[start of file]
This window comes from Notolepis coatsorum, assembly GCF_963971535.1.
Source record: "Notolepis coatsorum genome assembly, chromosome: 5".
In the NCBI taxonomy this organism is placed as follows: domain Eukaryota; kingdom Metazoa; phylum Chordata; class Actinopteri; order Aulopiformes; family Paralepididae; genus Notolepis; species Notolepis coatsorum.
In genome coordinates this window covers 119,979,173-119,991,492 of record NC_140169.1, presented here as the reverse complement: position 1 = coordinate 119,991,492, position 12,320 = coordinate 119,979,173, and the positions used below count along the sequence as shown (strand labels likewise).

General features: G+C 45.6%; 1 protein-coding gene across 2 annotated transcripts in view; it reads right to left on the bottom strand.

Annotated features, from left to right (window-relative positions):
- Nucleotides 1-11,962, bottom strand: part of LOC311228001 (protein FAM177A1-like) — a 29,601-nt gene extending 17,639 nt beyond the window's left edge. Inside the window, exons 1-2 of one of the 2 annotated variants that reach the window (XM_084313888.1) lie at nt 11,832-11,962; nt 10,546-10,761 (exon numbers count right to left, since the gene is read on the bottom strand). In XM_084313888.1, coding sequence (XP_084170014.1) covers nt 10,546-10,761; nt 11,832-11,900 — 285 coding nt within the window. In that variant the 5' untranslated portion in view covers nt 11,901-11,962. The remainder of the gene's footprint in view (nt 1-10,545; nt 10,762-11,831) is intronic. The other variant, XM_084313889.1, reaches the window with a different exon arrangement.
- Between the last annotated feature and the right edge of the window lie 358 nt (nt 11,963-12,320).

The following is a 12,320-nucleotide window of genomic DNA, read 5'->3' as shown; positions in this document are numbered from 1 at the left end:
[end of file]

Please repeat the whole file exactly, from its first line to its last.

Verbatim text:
This window comes from Notolepis coatsorum, assembly GCF_963971535.1.
Source record: "Notolepis coatsorum genome assembly, chromosome: 5".
In the NCBI taxonomy this organism is placed as follows: domain Eukaryota; kingdom Metazoa; phylum Chordata; class Actinopteri; order Aulopiformes; family Paralepididae; genus Notolepis; species Notolepis coatsorum.
In genome coordinates this window covers 119,979,173-119,991,492 of record NC_140169.1, presented here as the reverse complement: position 1 = coordinate 119,991,492, position 12,320 = coordinate 119,979,173, and the positions used below count along the sequence as shown (strand labels likewise).

General features: G+C 45.6%; 1 protein-coding gene across 2 annotated transcripts in view; it reads right to left on the bottom strand.

Annotated features, from left to right (window-relative positions):
- Nucleotides 1-11,962, bottom strand: part of LOC311228001 (protein FAM177A1-like) — a 29,601-nt gene extending 17,639 nt beyond the window's left edge. Inside the window, exons 1-2 of one of the 2 annotated variants that reach the window (XM_084313888.1) lie at nt 11,832-11,962; nt 10,546-10,761 (exon numbers count right to left, since the gene is read on the bottom strand). In XM_084313888.1, coding sequence (XP_084170014.1) covers nt 10,546-10,761; nt 11,832-11,900 — 285 coding nt within the window. In that variant the 5' untranslated portion in view covers nt 11,901-11,962. The remainder of the gene's footprint in view (nt 1-10,545; nt 10,762-11,831) is intronic. The other variant, XM_084313889.1, reaches the window with a different exon arrangement.
- Between the last annotated feature and the right edge of the window lie 358 nt (nt 11,963-12,320).

The following is a 12,320-nucleotide window of genomic DNA, read 5'->3' as shown; positions in this document are numbered from 1 at the left end: